PITTSBURGH (AP) — A pediatrician who helped call attention to childhood health risks from exposure to lead in Flint, Michigan's water supply is one of five people being honored with $250,000 prizes from the Pittsburgh-based Heinz Family Foundation.
The foundation awards recognize innovative work in the arts, environment, human condition, public policy and economics categories.
Dr. Mona Hanna-Attisha, an associate professor of pediatrics at Michigan State University, won the public policy award Thursday for a study published in 2015 that showed Flint's children were exposed to lead levels deemed dangerous by government regulators.
"Lead poisoning is known as a silent pediatric epidemic," Hanna-Attisha told The Associated Press on Wednesday. That's because exposure to lead doesn't cause immediate physical symptoms, but creates neurological and other problems that can lead to behavioral challenges, poor academic performance and other health issues later in life, she said.
Hanna-Attisha doesn't have a practice, but heard about problems with lead in the water from a friend who worked as a drinking water expert for the federal Environmental Protection Agency. When Flint residents started complaining about discolored water and other problems, and the warnings from other experts including EPA scientist Miguel Del Toral and Virginia Tech professor Marc Edwards went unheeded, Hanna-Attisha did her study which helped force reforms.
"I was the last domino," Hanna-Attisha said. "The most heroic people in this story are the people of Flint who were protesting and going to City Hall because of the brown water and being arrested. When I presented my findings I was also dismissed and attacked. It should have stopped when the first mom complained and said there was something wrong."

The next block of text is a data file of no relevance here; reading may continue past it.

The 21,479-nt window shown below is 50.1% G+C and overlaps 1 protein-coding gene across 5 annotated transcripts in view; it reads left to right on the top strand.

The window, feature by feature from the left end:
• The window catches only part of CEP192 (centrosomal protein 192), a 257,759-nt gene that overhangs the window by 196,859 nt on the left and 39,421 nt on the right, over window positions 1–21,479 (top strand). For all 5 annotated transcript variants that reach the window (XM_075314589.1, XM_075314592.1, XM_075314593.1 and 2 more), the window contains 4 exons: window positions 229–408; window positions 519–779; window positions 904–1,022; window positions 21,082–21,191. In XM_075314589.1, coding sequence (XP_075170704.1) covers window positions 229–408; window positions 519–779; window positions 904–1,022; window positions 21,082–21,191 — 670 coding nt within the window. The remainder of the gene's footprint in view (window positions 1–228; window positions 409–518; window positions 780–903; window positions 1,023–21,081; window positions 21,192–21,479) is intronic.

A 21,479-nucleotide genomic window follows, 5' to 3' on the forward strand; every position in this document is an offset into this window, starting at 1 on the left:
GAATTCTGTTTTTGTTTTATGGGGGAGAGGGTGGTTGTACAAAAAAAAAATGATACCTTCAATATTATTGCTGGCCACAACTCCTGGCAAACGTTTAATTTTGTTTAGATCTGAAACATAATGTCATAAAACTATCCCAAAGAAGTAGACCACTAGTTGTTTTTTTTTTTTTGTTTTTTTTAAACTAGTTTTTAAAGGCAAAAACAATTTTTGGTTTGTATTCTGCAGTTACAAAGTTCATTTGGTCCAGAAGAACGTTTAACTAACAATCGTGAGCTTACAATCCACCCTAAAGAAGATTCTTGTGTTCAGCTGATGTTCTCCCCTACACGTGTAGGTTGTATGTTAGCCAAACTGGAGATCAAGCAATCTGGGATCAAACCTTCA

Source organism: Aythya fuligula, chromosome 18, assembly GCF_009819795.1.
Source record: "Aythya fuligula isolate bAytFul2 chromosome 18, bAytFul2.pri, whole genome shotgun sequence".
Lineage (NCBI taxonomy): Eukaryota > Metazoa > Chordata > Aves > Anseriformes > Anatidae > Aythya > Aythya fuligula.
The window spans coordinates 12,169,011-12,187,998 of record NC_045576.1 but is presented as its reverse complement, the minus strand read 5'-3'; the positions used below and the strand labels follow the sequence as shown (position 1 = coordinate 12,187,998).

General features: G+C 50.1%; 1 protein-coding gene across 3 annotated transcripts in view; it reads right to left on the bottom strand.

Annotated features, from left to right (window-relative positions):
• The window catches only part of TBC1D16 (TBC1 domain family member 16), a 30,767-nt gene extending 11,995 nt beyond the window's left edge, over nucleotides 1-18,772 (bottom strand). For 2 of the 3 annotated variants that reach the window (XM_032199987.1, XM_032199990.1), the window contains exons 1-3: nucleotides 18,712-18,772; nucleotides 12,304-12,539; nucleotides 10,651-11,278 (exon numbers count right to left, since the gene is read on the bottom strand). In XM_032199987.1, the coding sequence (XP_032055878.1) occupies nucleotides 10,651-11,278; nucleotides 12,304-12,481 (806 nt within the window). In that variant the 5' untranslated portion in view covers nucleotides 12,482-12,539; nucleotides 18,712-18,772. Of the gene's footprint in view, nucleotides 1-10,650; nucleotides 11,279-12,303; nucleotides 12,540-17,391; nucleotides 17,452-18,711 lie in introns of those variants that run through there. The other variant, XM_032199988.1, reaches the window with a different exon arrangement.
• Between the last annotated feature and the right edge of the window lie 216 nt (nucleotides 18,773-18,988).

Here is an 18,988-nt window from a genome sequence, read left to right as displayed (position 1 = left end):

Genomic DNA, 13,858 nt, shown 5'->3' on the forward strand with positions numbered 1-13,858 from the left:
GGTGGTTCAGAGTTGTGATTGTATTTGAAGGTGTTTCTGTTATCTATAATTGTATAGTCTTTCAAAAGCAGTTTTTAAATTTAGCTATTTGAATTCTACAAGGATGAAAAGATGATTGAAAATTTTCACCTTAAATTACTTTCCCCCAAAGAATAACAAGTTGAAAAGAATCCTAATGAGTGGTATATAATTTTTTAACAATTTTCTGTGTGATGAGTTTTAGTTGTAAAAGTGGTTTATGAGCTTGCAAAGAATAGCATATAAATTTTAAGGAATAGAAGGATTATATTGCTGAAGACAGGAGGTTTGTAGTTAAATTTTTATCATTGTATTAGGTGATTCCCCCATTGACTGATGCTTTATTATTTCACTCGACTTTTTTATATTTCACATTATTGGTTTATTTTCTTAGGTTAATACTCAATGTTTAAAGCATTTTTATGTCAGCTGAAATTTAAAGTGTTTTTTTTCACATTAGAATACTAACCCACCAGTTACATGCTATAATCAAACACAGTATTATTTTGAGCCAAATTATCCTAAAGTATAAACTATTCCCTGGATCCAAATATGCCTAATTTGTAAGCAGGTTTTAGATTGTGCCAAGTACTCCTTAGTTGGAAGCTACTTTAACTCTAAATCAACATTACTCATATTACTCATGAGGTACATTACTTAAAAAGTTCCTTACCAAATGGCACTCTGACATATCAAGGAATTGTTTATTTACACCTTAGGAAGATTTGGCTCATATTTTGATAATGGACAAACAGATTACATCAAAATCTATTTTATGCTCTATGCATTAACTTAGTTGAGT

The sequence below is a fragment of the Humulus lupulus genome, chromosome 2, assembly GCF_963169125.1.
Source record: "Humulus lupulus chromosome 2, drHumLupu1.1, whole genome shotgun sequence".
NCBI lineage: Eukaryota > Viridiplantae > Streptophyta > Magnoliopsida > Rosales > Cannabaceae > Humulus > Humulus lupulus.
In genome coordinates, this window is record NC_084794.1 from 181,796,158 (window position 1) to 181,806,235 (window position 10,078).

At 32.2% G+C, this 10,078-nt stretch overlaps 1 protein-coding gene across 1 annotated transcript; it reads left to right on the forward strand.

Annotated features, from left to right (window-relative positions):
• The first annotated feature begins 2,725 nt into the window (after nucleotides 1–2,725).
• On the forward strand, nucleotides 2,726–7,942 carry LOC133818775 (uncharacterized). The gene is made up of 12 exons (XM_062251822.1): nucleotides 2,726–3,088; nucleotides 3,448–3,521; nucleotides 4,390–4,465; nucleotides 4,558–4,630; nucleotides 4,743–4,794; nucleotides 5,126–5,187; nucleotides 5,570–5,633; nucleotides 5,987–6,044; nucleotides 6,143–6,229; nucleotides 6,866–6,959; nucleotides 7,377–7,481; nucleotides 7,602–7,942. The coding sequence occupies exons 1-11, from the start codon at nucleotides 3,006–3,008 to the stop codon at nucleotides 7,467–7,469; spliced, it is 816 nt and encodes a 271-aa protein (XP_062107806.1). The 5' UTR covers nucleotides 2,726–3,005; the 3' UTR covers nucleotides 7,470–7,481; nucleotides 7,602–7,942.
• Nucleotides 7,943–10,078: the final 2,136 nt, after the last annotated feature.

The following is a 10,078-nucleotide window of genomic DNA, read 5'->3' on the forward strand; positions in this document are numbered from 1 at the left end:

Because lead poisoning can't be reversed, Hanna-Attisha has led the Pediatric Public Health Initiative, a partnership between her university and Hurley Children's Hospital, which has begun programs to aid early childhood development, improve nutrition, and otherwise mitigate the effects that lead can have on Flint's children.
Other Heinz winners include Natasha Trethewey, of Evanston, Illinois, a two-term U.S. poet laureate who has written about racial and social issues in the American South, including a memoir of her own experience growing up in Mississippi with a black mother and white father. She won the Arts and Humanities Award.
The Environment Award goes to Gregory Asner, a Stanford University ecology professor who has studied the chemistry and biodiversity of forests, and whose findings are being used to catalog forest changes in the Amazon Basin and other areas around the world.
The Human Condition Award goes to Angela Blanchard, of Houston, Texas, who is known for her community development work in that city and is helping direct the city's recovery from Hurricane Harvey. Her Appreciative Community Building approach categorizes neighborhoods on the basis of their resources and positive attributes instead of their degree of blight.
Joseph DeSimone, a chemist and expert in polymeric materials, is receiving the Technology, the Economy and Employment award for his research and commercializing of 3-D printing, green chemistry and other fields at the University of North Carolina at Chapel Hill.
The award winners will be honored at a banquet in Pittsburgh on Oct. 18.
The foundation was started in 1993 by Teresa Heinz to honor her late husband, U.S. Sen. John Heinz. The foundation has now awarded more than $26 million and recognized 133 people in the 22 years it has bestowed the awards.